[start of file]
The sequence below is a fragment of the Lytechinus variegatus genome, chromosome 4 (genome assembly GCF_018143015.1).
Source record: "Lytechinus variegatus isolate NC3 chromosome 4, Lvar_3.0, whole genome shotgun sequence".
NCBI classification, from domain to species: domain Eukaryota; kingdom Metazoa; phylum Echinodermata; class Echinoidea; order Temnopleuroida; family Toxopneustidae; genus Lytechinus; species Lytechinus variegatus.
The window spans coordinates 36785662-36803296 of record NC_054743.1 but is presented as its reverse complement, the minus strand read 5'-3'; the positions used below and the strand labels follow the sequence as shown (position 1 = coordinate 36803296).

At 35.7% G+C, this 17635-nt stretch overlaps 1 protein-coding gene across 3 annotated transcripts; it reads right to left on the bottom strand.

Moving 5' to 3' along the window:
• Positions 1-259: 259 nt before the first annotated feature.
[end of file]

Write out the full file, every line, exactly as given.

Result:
The sequence below is a fragment of the Lytechinus variegatus genome, chromosome 4 (genome assembly GCF_018143015.1).
Source record: "Lytechinus variegatus isolate NC3 chromosome 4, Lvar_3.0, whole genome shotgun sequence".
NCBI classification, from domain to species: domain Eukaryota; kingdom Metazoa; phylum Echinodermata; class Echinoidea; order Temnopleuroida; family Toxopneustidae; genus Lytechinus; species Lytechinus variegatus.
The window spans coordinates 36785662-36803296 of record NC_054743.1 but is presented as its reverse complement, the minus strand read 5'-3'; the positions used below and the strand labels follow the sequence as shown (position 1 = coordinate 36803296).

At 35.7% G+C, this 17635-nt stretch overlaps 1 protein-coding gene across 3 annotated transcripts; it reads right to left on the bottom strand.

Moving 5' to 3' along the window:
• Positions 1-259: 259 nt before the first annotated feature.